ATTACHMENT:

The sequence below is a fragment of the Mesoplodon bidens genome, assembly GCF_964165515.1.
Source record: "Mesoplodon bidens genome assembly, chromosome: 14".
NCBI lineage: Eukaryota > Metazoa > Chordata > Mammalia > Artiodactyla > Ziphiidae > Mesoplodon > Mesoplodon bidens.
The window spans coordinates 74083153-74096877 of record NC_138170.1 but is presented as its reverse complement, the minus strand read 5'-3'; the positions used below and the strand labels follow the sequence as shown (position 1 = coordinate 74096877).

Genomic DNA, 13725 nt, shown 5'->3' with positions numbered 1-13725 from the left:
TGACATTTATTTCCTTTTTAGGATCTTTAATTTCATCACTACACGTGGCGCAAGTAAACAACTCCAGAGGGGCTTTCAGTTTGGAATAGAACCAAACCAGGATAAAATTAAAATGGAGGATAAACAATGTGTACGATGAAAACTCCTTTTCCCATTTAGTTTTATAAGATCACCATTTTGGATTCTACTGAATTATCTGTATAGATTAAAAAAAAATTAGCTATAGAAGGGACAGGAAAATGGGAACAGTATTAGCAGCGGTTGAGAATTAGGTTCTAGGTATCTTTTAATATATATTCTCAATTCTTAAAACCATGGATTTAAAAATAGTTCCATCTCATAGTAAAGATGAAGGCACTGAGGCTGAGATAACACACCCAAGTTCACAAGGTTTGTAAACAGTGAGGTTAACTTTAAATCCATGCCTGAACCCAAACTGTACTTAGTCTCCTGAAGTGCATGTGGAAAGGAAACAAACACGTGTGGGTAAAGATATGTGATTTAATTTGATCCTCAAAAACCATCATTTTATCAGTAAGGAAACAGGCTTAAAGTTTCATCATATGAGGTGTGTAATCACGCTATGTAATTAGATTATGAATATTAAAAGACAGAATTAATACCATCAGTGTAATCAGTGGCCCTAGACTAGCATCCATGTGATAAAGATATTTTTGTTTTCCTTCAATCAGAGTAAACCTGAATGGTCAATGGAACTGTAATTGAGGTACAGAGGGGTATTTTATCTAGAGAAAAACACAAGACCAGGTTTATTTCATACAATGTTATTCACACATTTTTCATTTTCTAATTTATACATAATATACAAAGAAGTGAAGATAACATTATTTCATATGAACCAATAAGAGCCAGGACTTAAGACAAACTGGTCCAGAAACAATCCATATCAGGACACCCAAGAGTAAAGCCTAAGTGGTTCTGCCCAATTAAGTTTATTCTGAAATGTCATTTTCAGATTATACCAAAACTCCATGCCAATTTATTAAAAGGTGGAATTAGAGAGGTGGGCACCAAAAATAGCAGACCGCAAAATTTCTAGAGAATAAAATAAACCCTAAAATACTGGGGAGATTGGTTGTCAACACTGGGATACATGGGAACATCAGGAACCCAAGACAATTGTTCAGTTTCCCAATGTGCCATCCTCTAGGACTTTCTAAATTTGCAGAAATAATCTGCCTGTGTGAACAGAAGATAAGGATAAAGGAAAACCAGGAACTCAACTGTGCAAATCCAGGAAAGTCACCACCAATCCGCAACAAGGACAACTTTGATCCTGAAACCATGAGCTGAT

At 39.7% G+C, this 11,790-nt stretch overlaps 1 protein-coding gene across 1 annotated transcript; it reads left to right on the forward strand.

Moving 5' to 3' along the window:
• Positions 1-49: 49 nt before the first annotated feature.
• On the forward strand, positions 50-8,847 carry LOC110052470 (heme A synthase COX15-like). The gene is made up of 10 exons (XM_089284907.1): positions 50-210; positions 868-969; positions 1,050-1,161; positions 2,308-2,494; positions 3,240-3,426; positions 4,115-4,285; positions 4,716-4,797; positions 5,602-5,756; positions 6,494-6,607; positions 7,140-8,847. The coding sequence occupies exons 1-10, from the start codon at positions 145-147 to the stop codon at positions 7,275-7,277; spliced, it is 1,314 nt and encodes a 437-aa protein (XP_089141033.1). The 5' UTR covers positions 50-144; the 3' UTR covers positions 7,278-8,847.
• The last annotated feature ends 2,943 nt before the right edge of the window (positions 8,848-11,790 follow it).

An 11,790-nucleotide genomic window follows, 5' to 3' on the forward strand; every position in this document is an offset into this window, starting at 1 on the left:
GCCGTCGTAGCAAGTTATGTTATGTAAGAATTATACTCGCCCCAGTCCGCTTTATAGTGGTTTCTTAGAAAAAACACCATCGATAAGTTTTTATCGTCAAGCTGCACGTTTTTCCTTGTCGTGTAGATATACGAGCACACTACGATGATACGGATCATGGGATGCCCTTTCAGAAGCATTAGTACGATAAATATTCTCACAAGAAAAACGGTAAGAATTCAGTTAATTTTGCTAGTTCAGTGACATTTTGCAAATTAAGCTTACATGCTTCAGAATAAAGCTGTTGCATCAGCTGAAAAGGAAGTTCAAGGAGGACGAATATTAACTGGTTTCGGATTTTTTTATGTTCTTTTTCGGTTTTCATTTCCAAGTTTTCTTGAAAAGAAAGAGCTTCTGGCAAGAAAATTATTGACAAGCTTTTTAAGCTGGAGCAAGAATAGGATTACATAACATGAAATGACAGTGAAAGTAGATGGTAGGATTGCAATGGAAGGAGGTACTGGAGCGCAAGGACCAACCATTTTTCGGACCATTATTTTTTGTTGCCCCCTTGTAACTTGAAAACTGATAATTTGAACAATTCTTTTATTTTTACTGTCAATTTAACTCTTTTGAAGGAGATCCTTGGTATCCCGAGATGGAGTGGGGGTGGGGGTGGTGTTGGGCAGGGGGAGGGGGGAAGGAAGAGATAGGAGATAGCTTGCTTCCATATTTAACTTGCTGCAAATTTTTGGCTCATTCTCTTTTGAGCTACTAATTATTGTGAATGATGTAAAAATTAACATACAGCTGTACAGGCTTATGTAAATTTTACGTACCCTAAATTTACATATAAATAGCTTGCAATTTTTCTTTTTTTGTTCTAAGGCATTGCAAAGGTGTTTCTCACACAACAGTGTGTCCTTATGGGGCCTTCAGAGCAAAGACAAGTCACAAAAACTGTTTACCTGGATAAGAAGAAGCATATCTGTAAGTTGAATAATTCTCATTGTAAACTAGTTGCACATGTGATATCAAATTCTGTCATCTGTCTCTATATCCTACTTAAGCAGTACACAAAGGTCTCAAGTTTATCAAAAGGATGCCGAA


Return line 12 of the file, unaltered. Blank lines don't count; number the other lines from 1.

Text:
An 11,790-nucleotide genomic window follows, 5' to 3' on the forward strand; every position in this document is an offset into this window, starting at 1 on the left: